Ms Kornfeld-Matte said: “We need to re-think our cities. Over 900 million older persons will be living in cities across the world by 2050, but our cities are not fit for this global demographic revolution.
“The existing barriers in public spaces and buildings, as well as the lack of safe, affordable, accessible and barrier-free housing and transportation obstruct older persons from fully enjoying their rights and from living in dignity and safety in their communities.”
Older persons, particularly older women, are among the most vulnerable people on the planet, and as the global population ages, the vulnerability of this group is projected to increase.
The United Nations Population Fund estimates that people aged 60 and older currently make up over 11 per cent of the global population. This number is projected to increase to 22 per cent by 2050.
The majority (69%) of people needing palliative care at the end of life are older people. Yet, in many countries, older people living with incurable illness have inadequate access to hospice and palliative care.
Recently, the Organization of American States (OAS) drafted a convention protecting the human rights of older persons that also established for the first time a right to access to palliative care.
The Open Ended Working Group on Ageing (OEWGA) is focused on advancing the rights of older persons worldwide. Palliative care has been part of this group’s discussions and should continue to be included if the rights of older persons are to be met.
The rights of older people, along with those of other citizens inform initiatives around the world working to develop ‘compassionate communities’, aiming to create a safe and caring space for all citizens.
The Compassionate Cities Charter, launched at the 4th International Public Health and Palliative Care conference in May, calls for an urban community where all actors and institutions are responsible for the care of its citizens.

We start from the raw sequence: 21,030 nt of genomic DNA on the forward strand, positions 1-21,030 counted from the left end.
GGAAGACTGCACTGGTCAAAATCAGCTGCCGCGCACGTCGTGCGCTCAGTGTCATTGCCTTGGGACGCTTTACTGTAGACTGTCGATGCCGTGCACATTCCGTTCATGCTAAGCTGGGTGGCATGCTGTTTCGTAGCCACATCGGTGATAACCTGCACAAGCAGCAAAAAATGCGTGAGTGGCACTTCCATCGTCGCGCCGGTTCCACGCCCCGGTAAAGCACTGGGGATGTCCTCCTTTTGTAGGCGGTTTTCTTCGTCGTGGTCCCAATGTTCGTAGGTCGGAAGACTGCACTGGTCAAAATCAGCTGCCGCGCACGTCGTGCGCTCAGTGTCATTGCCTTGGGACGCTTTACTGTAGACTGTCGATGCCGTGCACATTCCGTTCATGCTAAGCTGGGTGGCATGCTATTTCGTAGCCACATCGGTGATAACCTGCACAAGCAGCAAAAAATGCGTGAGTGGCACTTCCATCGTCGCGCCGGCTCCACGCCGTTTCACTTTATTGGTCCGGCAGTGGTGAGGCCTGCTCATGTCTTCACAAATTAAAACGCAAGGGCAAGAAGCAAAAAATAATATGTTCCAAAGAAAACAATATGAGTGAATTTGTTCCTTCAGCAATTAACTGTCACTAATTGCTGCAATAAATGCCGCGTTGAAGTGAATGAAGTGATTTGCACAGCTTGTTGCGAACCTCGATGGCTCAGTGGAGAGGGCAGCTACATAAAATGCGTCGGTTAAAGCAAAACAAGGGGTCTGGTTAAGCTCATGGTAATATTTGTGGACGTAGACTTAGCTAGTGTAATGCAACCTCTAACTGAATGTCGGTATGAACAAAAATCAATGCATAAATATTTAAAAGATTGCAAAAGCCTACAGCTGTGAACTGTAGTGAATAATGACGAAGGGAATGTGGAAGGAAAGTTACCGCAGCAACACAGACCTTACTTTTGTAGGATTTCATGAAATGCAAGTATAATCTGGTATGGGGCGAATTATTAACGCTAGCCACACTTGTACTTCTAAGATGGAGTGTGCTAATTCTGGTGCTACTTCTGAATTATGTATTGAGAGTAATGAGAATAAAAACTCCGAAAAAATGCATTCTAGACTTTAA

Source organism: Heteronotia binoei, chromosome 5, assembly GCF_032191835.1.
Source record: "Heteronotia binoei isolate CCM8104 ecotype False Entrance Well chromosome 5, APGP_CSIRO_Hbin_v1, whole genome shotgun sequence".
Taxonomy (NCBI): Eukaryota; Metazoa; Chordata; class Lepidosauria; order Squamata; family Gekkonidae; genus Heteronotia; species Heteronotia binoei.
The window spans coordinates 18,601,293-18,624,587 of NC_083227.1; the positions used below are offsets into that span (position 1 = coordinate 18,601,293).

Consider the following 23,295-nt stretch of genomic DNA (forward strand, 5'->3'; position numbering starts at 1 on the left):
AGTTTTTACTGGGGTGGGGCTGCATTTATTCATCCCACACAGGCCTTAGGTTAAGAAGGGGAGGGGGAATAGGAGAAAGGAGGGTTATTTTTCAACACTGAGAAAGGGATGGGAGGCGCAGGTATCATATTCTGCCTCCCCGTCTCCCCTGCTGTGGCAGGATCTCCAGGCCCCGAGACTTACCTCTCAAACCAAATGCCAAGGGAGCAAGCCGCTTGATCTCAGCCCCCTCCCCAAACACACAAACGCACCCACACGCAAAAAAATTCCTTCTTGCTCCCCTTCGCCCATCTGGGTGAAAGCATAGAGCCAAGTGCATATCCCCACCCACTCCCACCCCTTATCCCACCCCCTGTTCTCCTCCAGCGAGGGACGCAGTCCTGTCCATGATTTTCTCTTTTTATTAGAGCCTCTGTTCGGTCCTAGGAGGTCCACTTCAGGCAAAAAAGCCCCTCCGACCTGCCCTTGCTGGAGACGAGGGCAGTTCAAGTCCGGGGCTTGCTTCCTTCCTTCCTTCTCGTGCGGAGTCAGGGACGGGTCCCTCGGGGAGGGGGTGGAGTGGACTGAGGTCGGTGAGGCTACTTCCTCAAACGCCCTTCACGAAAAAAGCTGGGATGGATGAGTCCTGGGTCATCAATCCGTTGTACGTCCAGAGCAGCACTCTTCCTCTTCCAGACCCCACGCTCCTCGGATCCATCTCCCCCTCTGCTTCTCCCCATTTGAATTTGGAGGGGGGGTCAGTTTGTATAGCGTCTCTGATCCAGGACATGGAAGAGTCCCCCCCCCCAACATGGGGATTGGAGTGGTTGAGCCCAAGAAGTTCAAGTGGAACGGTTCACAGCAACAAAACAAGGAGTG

It states: “Compassionate Cities are communities that recognise that all natural cycles of sickness and health, birth and death, and love and loss occur everyday within the orbits of its institutions and regular activities. A compassionate city is a community that recognises that care for one another at times of crisis and loss is not simply a task solely for health and social services but is everyone’s responsibility.”
The Charter is made up of a series of principles which can be applied by, state institutions, workplaces, care organisations, the charitable sector and communities themselves can work together to make caring at end of life into bereavement, everyone’s responsibility, finding practical ways to help on a variety of different levels.
Ms Kornfeld-Matte concluded her statement, saying: “The Third UN Conference on Housing and Sustainable Urban Development (Habitat III), which will take place in 2016, will be an important occasion for States and other parties to renew their commitments to protect and promote the rights of older persons in urban related context. And I strongly urge all States to include an age perspective and a human rights-based approach into the New Urban Agenda as a matter of priority.”
For more information on global civil society organisations active to protect the rights of older persons see Help Age International; the Global Alliance for the Rights of Older Persons; and Global Action on Ageing.
For more information on palliative care, visit the websites of the International Association for Hospice and Palliative Care and the Worldwide Hospice Palliative Care Alliance